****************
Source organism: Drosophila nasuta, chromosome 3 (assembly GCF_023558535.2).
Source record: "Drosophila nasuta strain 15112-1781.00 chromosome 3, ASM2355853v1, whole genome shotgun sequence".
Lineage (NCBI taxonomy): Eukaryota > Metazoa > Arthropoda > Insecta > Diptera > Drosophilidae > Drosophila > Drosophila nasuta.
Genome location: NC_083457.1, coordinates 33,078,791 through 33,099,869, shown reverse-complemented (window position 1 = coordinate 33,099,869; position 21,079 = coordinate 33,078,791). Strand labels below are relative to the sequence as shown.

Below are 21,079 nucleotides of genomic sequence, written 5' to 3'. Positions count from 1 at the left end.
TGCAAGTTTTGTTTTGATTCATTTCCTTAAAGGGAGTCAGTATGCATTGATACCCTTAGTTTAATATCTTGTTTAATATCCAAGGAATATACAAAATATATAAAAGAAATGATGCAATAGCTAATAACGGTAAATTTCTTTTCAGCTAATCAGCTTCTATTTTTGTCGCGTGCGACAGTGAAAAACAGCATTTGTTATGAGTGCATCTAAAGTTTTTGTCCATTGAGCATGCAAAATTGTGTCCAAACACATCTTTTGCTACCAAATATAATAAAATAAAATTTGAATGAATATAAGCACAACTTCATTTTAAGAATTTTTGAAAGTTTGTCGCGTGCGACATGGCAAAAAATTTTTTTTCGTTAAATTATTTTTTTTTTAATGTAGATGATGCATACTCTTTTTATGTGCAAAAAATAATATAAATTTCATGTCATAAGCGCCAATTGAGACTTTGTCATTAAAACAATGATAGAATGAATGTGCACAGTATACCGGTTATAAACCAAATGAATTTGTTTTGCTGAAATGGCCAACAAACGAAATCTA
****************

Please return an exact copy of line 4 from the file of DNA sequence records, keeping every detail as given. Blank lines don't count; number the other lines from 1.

Genome location: NC_083457.1, coordinates 33,078,791 through 33,099,869, shown reverse-complemented (window position 1 = coordinate 33,099,869; position 21,079 = coordinate 33,078,791). Strand labels below are relative to the sequence as shown.